The Herbert Samuel restaurant - Pleasant and stimulating

The Herbert Samuel restaurant at the Herzliya Ritz-Carlton Hotel offers intimate ambience and sophisticated food.

Herbert Samuel (photo credit: YAIR SAGI)
Herbert Samuel
(photo credit: YAIR SAGI)
Once again a top chef proves that kosher can be just as good as treif with the food losing nothing by conforming to Jewish law. Mor Cohen was appointed executive chef at the Herbert Samuel restaurant in the Herzliya Ritz-Carlton two years ago, and has put the place firmly on the culinary map.
Tables are arranged in private, yet open cubicles, divided by louvered walls, so the diners can have intimacy without feeling isolated and cut off from other restaurant patrons.
In the well-lit restaurant, where wine bottles line the walls, you can look out at the wine-dark sea and the nearby marina, and enjoy the coziness and warmth of the restaurant, in contrast to the often raging elements outside.
So it was on our last visit one stormy winter evening when we ventured out to see what, if anything, was new at the Herbert Samuel.
While waiting for our first course, our waiter brought fresh coriander bread with oil and balsamic dip. It was so good, one could have nibbled on it all evening.  
I decided that a hot soup would be just the thing as a starter and ordered carrot soup with cumin and ginger. This came with carrot leaf gremolata and was served with anise seed cantuccini.
I confess that I had to consult a dictionary about several of these terms. Gremolata is an Italian herb sauce usually made from parsley, but in this case, carrot leaves had been used to garnish the thick orange soup. Cantuccini are a thin almond biscuit, better known to us as mandelbrot. It all sounded very exotic, but I found the soup rather bland although very nice and hot (NIS 38).
My companion ordered pâté de foie gras (NIS 108), and all conversation was suspended while he ate the delicious and cholesterol-laden hors d’oeuvre with evident relish.
For a main course, I decided to go for the fish offering, several fillets of grouper a la planche (grilled) served with a gray-white concoction of smoked eggplant and a sticky red vegetable which I could not identify – I just knew it was very good. On inquiring, I discovered it was tomato marmalade. The fish was beautifully done to just the right degree and garnished with my favorite herb, coriander. Altogether it was a top notch main course.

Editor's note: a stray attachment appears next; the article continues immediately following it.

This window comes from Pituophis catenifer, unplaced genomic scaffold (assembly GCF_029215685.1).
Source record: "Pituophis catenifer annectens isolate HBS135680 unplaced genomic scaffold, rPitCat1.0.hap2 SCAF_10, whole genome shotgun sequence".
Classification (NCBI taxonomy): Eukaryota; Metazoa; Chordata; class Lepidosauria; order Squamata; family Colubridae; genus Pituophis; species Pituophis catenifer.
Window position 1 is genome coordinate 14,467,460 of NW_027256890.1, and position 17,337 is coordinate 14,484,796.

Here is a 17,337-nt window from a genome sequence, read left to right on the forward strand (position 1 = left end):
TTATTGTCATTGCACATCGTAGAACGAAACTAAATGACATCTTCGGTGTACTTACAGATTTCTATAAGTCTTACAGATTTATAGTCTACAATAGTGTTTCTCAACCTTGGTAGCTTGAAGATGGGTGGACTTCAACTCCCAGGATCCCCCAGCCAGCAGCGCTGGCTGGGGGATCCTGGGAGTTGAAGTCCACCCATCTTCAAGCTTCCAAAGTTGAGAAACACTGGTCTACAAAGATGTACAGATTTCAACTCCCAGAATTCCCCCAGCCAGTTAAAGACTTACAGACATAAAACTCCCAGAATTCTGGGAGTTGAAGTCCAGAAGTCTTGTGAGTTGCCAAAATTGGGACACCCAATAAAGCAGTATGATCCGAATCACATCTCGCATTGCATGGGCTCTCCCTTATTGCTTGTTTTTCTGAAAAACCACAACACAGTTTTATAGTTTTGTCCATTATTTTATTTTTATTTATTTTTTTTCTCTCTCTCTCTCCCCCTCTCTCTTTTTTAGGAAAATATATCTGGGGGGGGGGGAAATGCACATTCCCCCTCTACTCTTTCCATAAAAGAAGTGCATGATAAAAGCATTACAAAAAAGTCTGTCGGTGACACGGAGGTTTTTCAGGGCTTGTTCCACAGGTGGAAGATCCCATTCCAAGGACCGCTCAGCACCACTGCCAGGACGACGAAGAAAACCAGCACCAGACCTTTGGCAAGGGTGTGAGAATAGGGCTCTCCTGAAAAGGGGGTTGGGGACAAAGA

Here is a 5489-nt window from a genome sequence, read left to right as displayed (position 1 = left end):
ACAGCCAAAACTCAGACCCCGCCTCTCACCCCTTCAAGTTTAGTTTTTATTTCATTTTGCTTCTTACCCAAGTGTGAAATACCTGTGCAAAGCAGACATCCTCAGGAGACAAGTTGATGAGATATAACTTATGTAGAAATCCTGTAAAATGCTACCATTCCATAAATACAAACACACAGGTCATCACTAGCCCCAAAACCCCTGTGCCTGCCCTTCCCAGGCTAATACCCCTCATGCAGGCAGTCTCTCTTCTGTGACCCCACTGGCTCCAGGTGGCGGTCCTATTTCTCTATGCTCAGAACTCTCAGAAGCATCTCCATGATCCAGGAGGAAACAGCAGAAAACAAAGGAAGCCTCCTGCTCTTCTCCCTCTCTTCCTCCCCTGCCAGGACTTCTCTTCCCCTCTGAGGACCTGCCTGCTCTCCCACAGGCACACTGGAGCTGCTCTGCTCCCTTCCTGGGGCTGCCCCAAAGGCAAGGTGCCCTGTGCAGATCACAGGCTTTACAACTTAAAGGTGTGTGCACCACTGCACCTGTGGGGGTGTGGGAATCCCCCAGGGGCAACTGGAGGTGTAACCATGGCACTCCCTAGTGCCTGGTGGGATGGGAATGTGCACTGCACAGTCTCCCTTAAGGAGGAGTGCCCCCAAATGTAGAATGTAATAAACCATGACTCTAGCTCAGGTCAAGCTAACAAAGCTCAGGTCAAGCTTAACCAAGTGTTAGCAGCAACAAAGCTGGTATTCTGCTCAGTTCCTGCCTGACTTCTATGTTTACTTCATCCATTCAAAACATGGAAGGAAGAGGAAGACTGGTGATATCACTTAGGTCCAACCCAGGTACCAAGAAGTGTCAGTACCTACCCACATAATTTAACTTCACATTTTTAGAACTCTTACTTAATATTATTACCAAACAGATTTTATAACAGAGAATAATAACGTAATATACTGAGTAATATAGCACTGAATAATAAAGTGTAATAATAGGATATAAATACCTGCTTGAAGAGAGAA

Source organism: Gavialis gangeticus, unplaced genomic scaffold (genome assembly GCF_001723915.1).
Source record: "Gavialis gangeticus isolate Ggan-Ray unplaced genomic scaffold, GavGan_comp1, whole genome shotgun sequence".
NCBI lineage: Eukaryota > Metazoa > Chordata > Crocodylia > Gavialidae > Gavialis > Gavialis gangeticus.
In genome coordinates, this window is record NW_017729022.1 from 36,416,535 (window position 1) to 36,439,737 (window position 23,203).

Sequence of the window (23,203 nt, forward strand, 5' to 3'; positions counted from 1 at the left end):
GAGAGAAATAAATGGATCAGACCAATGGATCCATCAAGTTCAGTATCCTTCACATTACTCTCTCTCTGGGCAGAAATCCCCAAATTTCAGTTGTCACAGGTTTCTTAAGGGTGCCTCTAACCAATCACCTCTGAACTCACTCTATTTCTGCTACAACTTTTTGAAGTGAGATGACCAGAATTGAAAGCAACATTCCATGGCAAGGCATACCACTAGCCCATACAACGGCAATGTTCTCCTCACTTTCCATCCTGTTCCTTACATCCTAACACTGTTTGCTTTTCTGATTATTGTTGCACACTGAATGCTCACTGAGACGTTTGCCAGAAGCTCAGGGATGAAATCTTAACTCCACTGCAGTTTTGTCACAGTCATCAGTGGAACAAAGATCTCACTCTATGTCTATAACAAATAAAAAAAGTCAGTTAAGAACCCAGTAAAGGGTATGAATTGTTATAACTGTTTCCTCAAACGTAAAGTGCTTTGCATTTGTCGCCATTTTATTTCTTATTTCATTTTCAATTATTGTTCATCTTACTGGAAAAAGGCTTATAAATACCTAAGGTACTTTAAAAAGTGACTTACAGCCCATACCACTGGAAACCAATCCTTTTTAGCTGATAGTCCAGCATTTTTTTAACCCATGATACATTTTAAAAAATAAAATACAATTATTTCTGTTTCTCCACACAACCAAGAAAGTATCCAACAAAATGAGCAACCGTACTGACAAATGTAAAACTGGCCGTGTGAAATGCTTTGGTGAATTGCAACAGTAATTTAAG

My companion, true to form, chose the lamb chops (NIS 208) served with sage rub, grilled vegetables and lima cream, presumably made from lima beans. As I think I’ve mentioned before, being a surgeon is a great asset when eating lamb chops, enabling the eater to reach the most inaccessible pieces of meat, which was rare but very tender.
A separate dessert menu gave four choices, of which we tried two.
My companion had Caribbean Chocolate Nemesis. When you see the word nemesis in a dessert it’s a sure sign it’s going to be very rich and sinful. It was a chocolate pie but also had plenty of fresh fruit and coconut ice cream. It was not over-sweet and was very refreshing (NIS 48).
I chose something dubbed Har Bracha, consisting of a moist date cake with tehina sorbet – an unusual flavor for ice cream – and a long sesame tuile biscuit. The combination of flavors was a winner and made a sweet and welcome finale.
Not wanting to drink too much, we settled for a glass each of Recanati Wild Carignan Reserve (2016) which was a very robust and convincing red (NIS 69 a glass and NIS 293 a bottle).
The ambience is as warm as the food at Herbert Samuel, and we were thrilled when Chef Mor Cohen came over to say hello and chat to us in his perfect English.
Altogether it was a very pleasant and stimulating evening.
Herbert Samuel Herliya
Ritz-Carlton Hotel, Hashunit 4, Herzliya.
Sun-Th: 6:30 p.m. to 11 p.m.
Fri: Shabbat dinner catered by hotel from 7 p.m.
Ph: 073-203-7596
The writer was a guest of the restaurant.